On the whole, by the end of the century, our prose, as exhibited in its highest examples, if it had lost something in ease and clearness, had gained considerably in copiousmess, in sonorousness, and in splendour. In its inferior specimens, also, a corresponding change is to be traced, but of a, modified character. In these the ancient simplicity and directness had given place only to a longwinded wordiness, and an awkwardness and intricacy, sometimes so excessive as to be nearly unintelligible, produced by piling clause upon clause, and involution upon involution, in the endeavour to crowd into every sentence as much meaning or as many particulars as possible. Here the change was nearly altogether for the worse— the loss in one direction was compensated by hardly anything that could be called a gain in another. One additional point of difference, as yet chiefly exemplified in the sermons and other writings of divines, was the introduction towards the close of the reign of Elizabeth of what may be described as at once the most artificial and the most puerile mode of composition ever practised, consisting in an incessant fire of alliteration, punning, and the most jejune verbal conceits, often in a Babylonish dialect, or party-coloured tissue of words, made up of nearly as much Latin, Greek, and Hebrew as native English. This was what had been substituted in popular preaching for the buffoonery of Latimer; whether to the gain or loss of sound religion and theological literature, it might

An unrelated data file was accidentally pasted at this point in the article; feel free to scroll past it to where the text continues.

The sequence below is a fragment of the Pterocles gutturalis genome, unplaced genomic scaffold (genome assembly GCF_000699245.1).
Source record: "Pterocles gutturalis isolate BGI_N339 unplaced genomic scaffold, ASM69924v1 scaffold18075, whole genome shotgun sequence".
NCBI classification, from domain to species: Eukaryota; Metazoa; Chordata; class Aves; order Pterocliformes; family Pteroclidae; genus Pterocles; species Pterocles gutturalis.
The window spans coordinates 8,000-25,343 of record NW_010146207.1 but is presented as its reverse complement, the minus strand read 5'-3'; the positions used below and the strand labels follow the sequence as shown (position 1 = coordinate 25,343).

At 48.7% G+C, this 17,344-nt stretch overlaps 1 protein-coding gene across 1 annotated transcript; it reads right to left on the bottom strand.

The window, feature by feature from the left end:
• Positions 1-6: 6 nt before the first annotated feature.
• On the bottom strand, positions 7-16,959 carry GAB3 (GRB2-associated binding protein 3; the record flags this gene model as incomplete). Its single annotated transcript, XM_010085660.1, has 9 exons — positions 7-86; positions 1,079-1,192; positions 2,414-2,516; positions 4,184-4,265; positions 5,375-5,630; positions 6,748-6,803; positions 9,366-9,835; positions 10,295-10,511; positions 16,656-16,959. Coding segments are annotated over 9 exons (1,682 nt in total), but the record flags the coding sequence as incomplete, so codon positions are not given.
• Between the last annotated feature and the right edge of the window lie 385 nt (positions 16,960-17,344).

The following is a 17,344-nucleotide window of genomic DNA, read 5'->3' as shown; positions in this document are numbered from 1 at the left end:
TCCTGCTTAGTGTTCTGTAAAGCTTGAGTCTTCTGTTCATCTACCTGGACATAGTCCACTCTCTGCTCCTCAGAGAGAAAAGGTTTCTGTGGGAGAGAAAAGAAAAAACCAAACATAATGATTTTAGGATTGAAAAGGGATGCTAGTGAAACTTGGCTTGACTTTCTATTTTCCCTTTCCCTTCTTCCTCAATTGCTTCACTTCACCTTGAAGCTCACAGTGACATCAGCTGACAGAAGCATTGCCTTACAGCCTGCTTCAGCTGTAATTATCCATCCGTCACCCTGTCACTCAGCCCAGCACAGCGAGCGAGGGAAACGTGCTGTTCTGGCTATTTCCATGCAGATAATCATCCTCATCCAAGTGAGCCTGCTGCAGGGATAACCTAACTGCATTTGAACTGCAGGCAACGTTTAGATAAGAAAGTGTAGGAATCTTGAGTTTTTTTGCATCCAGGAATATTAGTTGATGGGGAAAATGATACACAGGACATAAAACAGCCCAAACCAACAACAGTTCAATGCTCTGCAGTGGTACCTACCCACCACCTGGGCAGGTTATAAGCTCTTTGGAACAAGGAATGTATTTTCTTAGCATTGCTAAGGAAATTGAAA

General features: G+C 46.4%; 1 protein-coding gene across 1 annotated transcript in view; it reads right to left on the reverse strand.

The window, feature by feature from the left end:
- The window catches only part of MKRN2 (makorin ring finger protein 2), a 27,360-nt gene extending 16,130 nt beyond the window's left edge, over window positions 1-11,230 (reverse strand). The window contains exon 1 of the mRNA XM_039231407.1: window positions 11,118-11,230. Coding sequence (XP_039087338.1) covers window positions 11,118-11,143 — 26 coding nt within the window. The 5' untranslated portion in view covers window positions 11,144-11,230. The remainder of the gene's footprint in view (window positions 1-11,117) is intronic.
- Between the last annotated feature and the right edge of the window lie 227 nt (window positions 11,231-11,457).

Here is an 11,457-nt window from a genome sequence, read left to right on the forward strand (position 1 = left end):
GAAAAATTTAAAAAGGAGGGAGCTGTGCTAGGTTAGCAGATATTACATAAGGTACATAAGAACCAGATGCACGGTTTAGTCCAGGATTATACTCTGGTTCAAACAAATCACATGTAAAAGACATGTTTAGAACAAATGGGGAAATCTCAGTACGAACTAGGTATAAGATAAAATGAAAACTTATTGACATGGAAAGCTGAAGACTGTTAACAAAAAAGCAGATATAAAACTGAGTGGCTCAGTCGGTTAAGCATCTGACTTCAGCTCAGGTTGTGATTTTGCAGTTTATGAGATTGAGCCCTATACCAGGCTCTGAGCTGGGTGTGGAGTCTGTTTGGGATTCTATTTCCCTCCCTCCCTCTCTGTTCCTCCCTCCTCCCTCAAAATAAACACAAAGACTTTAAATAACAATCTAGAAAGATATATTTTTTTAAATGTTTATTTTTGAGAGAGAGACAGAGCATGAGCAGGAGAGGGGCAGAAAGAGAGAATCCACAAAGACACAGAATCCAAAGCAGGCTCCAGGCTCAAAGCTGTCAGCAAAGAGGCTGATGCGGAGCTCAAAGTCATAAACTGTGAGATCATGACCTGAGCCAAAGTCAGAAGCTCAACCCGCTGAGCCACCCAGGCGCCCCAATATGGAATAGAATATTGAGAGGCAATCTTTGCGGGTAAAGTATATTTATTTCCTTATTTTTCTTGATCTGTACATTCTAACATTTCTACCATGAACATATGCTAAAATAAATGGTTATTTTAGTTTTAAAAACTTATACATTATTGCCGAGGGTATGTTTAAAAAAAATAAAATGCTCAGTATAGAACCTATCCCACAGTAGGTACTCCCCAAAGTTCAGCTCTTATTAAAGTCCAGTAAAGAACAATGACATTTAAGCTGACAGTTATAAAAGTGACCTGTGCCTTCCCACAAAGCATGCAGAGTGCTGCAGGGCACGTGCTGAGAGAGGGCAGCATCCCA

, be hard to determine.